The poll, which was released by Americans for Prosperity Maine and the Foundation for Government Accountability, measured respondents’ support for Medicaid expansion before and after they were asked questions informing them of key facts related to the proposal.
“The results of this poll confirm why supporters of Medicaid expansion have been so hostile toward efforts to educate Maine patients and taxpayers about the true costs of this ObamaCare scheme,” said AFP Maine State Director Carol Weston.
“The more that Maine people know about the dangerous risks of Medicaid expansion, the more their opposition to it grows,” she said.
The facts Weston references will no doubt be disputed by supporters of expansion.
Question 3 of the poll asked, “If you knew Medicaid expansion was mostly paid for by cutting $716 billion from seniors’ Medicare program, would you be more or less likely to support Medicaid expansion?”
Fifty percent of Democrats and 73 percent of Republicans said knowing about the cuts to Medicare would make them less likely to support expansion.
Question 4 of the poll asked, “If you knew that almost 1 in 3 Mainers eligible for Medicaid expansion are former prison inmates, would you be more or less likely to support Medicaid expansion?”
In response to that question, 45 percent of Democrats, 73 percent of Republicans, and 77 percent of “Green Independents” said they would be less likely to support expansion.
Question 5 asks about the crowding out effect on expansion on other state spending priorities: “If you knew expanding Medicaid in Maine could result in funding cuts to education, infrastructure, public safety and veterans’ benefits, would you be more or less likely to support Medicaid expansion?”
The threat to other spending priorities made 47 percent of Democrats less likely to support expansion, while 73 percent and 72 percent of Republicans and Green Independents, respectively, were less likely to support expansion after being informed of the potential consequences for education, infrastructure and public safety.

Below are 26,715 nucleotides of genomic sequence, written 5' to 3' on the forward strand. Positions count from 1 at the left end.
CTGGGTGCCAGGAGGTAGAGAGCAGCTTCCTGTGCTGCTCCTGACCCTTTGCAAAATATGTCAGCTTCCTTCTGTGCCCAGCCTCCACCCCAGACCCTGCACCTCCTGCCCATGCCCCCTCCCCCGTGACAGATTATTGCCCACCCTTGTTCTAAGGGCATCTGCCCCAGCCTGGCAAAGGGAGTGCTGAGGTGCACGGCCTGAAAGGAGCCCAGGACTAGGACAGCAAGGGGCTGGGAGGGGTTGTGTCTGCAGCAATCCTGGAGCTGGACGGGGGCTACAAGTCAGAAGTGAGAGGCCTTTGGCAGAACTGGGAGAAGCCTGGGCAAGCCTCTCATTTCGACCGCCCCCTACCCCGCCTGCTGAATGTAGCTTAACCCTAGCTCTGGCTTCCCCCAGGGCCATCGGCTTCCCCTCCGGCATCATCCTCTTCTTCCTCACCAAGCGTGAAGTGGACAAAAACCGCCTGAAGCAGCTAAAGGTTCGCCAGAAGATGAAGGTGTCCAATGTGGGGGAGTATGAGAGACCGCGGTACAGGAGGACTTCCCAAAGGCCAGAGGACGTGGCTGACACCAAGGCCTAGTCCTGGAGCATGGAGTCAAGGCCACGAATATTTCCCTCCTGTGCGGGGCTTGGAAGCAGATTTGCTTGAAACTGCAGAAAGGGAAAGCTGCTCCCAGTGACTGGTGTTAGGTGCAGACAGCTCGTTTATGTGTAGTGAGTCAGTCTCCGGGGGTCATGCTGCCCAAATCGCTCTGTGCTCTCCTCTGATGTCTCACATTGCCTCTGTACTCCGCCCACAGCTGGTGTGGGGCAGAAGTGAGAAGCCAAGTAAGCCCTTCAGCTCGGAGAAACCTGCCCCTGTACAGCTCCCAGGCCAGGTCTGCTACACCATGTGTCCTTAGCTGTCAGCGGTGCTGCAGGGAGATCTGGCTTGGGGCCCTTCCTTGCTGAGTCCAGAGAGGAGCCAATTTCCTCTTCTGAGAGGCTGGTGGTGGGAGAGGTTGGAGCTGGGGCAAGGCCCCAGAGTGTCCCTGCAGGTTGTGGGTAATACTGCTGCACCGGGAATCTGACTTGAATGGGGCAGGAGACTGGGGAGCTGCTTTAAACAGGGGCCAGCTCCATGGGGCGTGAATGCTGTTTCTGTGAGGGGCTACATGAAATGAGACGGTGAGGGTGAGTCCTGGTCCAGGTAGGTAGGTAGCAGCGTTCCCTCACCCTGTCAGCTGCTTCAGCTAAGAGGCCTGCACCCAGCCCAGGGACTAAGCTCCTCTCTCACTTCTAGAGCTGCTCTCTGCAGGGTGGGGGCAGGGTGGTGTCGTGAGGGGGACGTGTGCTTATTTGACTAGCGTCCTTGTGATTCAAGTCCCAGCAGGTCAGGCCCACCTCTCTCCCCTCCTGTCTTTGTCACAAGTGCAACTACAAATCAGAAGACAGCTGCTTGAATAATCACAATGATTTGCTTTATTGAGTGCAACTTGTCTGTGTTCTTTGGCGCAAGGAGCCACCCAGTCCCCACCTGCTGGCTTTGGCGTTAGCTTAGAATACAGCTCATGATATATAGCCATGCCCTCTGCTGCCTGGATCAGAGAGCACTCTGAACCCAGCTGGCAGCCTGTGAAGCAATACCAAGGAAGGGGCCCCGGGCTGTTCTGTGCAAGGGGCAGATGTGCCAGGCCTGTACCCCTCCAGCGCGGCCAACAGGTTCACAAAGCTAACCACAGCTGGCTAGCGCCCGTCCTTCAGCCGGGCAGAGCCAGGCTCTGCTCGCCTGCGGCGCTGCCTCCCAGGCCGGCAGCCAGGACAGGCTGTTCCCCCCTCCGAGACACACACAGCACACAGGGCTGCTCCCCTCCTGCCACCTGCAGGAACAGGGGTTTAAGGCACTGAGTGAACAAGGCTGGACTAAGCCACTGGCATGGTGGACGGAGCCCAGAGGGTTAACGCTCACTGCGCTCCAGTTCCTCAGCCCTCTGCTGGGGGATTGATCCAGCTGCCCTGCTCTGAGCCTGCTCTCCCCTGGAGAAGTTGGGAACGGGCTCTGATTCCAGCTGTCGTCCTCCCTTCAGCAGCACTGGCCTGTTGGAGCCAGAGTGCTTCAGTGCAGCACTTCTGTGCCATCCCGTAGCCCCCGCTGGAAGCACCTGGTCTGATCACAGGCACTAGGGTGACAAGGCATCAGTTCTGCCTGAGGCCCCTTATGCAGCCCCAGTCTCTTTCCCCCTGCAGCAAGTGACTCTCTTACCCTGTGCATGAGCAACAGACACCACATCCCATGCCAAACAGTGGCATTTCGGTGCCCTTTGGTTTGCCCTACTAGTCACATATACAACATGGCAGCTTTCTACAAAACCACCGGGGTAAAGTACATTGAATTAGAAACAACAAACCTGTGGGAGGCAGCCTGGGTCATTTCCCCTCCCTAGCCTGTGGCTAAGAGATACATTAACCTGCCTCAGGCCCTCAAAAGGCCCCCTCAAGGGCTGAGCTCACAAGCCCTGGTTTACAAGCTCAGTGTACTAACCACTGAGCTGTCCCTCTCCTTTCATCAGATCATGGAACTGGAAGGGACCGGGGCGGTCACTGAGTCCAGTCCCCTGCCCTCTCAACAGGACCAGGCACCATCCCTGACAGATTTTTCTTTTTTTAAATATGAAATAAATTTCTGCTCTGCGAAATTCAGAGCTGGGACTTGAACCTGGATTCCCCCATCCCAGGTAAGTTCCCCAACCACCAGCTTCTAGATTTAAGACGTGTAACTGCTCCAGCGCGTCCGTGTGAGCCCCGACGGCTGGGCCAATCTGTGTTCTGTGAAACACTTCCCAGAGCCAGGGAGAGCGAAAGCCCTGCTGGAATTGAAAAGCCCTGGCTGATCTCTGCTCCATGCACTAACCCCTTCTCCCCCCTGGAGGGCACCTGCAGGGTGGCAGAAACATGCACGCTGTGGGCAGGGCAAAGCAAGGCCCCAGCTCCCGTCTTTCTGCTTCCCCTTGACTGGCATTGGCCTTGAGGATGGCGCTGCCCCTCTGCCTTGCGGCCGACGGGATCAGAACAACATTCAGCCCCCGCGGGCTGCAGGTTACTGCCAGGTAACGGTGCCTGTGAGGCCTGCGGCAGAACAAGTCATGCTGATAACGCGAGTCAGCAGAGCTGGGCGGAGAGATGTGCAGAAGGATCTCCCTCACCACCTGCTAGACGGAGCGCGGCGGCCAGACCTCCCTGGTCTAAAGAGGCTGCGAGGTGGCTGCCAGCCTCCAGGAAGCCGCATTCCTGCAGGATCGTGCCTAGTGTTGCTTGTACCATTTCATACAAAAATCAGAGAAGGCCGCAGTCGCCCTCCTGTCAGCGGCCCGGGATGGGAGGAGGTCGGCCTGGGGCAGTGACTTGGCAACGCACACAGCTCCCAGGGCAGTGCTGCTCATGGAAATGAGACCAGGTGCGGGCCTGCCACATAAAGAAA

The final question measured the impact of the message the LePage administration has frequently relied on: expansions impact on waitlisted elderly and disabled individuals. Question 6 asked, “Maine currently has 3,100 elderly and disabled patients on waitlists for Medicaid services. Expanding Medicaid in Maine could force these patients to wait even longer so working-age, able-bodied adults with no kids could receive Medicaid benefits right away. Knowing this, are you more or less likely to support Medicaid expansion?”
This information led 44 percent and 45.5 percent of Democrats and Green Independents, respectively, to say they were less likely to support expansion, while 70 percent of Republicans responded similarly.
“Facts are a dangerous thing when you are on the wrong side of them,” said Foundation for Government Accountability CEO Tarren Bragdon, a former CEO of The Maine Heritage Policy Center and former member of the Maine House of Representatives from Bangor.
“There is a simple message here that connects with voters regardless of their political affiliation,” said Bragdon. “ObamaCare’s Medicaid expansion is wrong for patients, wrong for seniors, wrong for taxpayers and wrong for the state budget.”
The 10-question poll was conducted between March 11 and March 24 by CMS, Inc., an Arlington, Va.-based polling firm. The sample size included 581 Maine voters who responded to all 10 questions. The poll’s margin of error is 4.1 percent.
Supporters of Medicaid expansion will likely dismiss the poll results as biased. (AFP and FGA have included citations for all of the questions perhaps because they anticipate such criticism.) But the results will serve to crystallize conservative opposition to one critical aspect of the Affordable Care Act. The results also cast doubt as to whether Democrats will find success making expansion into a 2014 campaign issue, as they’ve promised to do.
Although U.S. Rep. Michael Michaud, in his bid to become Maine’s next Democratic governor, will be able to produce stirring 30-second ad spots featuring individuals who would have received free medical care under expansion, the poll results suggest minimal voter education could turn the GOP’s opposition into a net positive, even among independent voters.